What Is a Mortgage?

Aug 29, 2022 | Mortgage Guides

What Is a Mortgage? A Beginner’s Guide

Homeownership can be expensive. That’s why families and individuals take out mortgages. However, mortgages can be intimidating and confusing. Whether you’re looking for a mortgage refresher or doing research for the first time, we have you covered. 

‍In this comprehensive guide, we’ll discuss the basics, such as “What is a mortgage?” and “How do mortgage payments work?” and other questions would-be homeowners might have. 

Mortgages 101

A mortgage is a loan used to buy or refinance a home. Lenders expect each buyer to pay off the entire loan in predetermined amounts over a fixed amount of time. Mortgages are secured loans, which means that borrowers pledge their homes as collateral to provide a financial safety net for the lending agency. 

‍Thus, if a borrower fails to make payments on time, there’s always a risk of repossession or foreclosure. However, many lenders assess an individual borrower’s capacity to fulfill their dues before granting a mortgage. 

Mortgage Jargon Explained

On top of the fees and paperwork, applying for mortgage loans means encountering an array of technical terms and jargon. Even a basic understanding can make a world of difference when deciding on a suitable loan, so we’ve outlined the most common ones: ‍

  • Lender: the organization or financial institution that grants loans.
  • Borrower: the person applying for a loan or mortgage.
  • Amortization Table: lists the payments and how much goes to interest versus the principal.
  • Down payment: the initial payment when applying for a mortgage. More often than not, it is equivalent to 20% of the home’s value.
  • Escrow account: an account from a third party where the lender deposits part of the insurance expenses and other fees.
  • Annual Percentage Rate (APR): the sum of the interest payments plus additional fees. If you have no other fees, the APR equals the interest rate. ‍

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How Do Mortgage Payments Work?

Taking a mortgage means that you’ve agreed to a lender’s terms and make payments on time. But how do mortgage payments work? 

‍The payment is determined by the size and term length. Loan size refers to how much money is borrowed while mortgaging the house, and term length is how long one has to pay it back.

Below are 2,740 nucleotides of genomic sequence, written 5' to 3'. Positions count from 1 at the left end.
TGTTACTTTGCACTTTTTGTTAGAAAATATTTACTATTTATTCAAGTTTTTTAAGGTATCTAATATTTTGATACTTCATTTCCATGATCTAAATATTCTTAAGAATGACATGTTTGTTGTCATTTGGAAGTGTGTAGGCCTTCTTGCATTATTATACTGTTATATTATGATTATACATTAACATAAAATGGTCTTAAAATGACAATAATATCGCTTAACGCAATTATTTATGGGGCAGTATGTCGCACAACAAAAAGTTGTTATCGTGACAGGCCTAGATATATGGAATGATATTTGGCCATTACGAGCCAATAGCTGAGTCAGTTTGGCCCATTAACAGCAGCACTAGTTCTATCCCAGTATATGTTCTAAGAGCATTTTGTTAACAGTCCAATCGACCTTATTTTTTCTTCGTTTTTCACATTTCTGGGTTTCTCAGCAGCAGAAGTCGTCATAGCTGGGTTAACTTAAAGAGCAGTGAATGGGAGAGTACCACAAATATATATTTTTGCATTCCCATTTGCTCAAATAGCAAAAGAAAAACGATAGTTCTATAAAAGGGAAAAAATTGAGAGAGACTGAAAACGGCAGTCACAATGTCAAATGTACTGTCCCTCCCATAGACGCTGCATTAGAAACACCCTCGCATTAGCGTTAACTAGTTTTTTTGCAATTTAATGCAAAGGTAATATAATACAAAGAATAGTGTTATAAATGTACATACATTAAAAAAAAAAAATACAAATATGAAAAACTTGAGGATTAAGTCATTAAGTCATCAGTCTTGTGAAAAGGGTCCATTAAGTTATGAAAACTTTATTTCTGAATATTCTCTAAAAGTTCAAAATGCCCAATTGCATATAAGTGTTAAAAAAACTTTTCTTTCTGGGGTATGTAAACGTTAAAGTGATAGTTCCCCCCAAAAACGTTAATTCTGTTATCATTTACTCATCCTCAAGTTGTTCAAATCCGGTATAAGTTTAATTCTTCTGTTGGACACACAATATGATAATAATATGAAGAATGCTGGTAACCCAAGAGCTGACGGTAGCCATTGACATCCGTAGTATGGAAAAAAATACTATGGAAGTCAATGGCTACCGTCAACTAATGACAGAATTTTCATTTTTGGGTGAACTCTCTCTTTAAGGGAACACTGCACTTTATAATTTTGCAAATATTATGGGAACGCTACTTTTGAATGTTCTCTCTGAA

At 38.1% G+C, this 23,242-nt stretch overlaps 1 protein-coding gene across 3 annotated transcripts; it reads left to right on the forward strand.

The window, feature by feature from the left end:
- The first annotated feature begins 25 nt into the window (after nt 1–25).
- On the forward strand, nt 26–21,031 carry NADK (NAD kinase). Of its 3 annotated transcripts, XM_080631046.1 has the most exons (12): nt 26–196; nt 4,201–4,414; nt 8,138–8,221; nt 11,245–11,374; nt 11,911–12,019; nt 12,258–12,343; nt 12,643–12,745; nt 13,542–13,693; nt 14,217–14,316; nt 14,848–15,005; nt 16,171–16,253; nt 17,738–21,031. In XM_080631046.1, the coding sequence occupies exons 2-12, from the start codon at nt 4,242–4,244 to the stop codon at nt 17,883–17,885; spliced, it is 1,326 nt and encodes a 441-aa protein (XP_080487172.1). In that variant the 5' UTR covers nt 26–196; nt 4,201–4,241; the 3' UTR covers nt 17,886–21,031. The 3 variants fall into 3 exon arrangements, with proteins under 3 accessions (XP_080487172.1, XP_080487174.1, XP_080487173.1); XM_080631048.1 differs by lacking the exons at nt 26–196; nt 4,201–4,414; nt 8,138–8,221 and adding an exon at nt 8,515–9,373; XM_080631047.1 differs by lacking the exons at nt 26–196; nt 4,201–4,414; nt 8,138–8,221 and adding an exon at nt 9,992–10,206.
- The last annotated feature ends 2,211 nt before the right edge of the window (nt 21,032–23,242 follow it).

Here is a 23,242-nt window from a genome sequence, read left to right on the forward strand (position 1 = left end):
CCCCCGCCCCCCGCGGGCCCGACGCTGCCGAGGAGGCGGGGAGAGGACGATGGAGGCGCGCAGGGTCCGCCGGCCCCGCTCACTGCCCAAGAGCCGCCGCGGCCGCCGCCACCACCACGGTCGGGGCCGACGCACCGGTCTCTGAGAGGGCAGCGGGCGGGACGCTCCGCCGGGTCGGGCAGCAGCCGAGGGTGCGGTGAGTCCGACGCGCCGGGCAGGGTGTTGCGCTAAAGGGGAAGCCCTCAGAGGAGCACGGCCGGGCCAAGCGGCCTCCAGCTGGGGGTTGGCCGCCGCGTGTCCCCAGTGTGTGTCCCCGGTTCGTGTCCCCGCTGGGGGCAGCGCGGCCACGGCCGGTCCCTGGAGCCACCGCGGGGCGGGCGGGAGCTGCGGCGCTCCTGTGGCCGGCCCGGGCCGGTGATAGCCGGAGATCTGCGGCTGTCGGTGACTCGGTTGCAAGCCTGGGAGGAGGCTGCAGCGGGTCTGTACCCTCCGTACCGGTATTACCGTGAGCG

‍As for the billing term and schedule, payments begin one month after closing. Expect to receive subsequent invoices on the first of every month, with charges corresponding to the prior month. ‍

Mortgage Payment Components (PITI)

The creditor will provide an amortization table, which breaks down fees. In it, each payment has four components: principal, interest, taxes, and insurance—otherwise known as PITI. 

‍Understanding what they mean will help you stay on top of each payment. 


The principal is the total money borrowed from the creditor. A portion of the payment is reserved to pay back the balance on the loan’s principal. Many loans are structured, so the initial billing statements include a smaller amount of the principal, which increases as time goes on. ‍


The mortgage interest rate is what needs to be paid on top of the principal. Interest is compensation for the financier. There are two interest rates, fixed and adjustable, which will be expounded on later. 

Interest rates impact how large the payments are; however, they can vary. ‍


Government agencies evaluate real estate or property taxes, which are allocated to fund public services such as schools, infrastructure, and local fire departments. 

Property taxes are calculated yearly, but they can also be included in the payment. They are calculated by dividing the total tax by the number of payments in a year. Until taxes are paid, the lender holds them in escrow. ‍

Property Insurance And PMI